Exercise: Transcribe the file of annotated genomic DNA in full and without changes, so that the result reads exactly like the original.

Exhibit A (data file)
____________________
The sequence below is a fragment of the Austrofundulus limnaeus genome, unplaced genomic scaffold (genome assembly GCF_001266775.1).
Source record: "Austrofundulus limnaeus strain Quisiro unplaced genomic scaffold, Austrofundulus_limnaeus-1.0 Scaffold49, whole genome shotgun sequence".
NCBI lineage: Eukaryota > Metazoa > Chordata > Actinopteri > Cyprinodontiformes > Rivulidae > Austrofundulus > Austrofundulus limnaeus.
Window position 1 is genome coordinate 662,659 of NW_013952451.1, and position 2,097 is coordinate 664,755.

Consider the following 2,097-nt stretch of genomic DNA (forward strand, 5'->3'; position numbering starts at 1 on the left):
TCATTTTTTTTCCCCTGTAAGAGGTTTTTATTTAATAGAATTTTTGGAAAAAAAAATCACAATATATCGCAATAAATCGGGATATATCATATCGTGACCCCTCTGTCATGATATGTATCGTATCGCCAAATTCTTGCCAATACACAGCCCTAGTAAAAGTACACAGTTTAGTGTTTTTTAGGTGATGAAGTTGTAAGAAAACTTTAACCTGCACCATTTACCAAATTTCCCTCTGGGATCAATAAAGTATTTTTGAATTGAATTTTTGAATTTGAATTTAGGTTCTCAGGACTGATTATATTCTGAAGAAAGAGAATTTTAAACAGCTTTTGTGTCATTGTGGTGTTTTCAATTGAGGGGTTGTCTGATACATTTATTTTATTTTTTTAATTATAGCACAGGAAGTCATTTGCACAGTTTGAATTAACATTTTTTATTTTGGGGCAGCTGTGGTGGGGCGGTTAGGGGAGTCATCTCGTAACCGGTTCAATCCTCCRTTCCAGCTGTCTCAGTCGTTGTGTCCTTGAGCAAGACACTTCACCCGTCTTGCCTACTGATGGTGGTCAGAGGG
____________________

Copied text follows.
The sequence below is a fragment of the Austrofundulus limnaeus genome, unplaced genomic scaffold (genome assembly GCF_001266775.1).
Source record: "Austrofundulus limnaeus strain Quisiro unplaced genomic scaffold, Austrofundulus_limnaeus-1.0 Scaffold49, whole genome shotgun sequence".
NCBI lineage: Eukaryota > Metazoa > Chordata > Actinopteri > Cyprinodontiformes > Rivulidae > Austrofundulus > Austrofundulus limnaeus.
Window position 1 is genome coordinate 662,659 of NW_013952451.1, and position 2,097 is coordinate 664,755.

Consider the following 2,097-nt stretch of genomic DNA (forward strand, 5'->3'; position numbering starts at 1 on the left):
TCATTTTTTTTCCCCTGTAAGAGGTTTTTATTTAATAGAATTTTTGGAAAAAAAAATCACAATATATCGCAATAAATCGGGATATATCATATCGTGACCCCTCTGTCATGATATGTATCGTATCGCCAAATTCTTGCCAATACACAGCCCTAGTAAAAGTACACAGTTTAGTGTTTTTTAGGTGATGAAGTTGTAAGAAAACTTTAACCTGCACCATTTACCAAATTTCCCTCTGGGATCAATAAAGTATTTTTGAATTGAATTTTTGAATTTGAATTTAGGTTCTCAGGACTGATTATATTCTGAAGAAAGAGAATTTTAAACAGCTTTTGTGTCATTGTGGTGTTTTCAATTGAGGGGTTGTCTGATACATTTATTTTATTTTTTTAATTATAGCACAGGAAGTCATTTGCACAGTTTGAATTAACATTTTTTATTTTGGGGCAGCTGTGGTGGGGCGGTTAGGGGAGTCATCTCGTAACCGGTTCAATCCTCCRTTCCAGCTGTCTCAGTCGTTGTGTCCTTGAGCAAGACACTTCACCCGTCTTGCCTACTGATGGTGGTCAGAGGG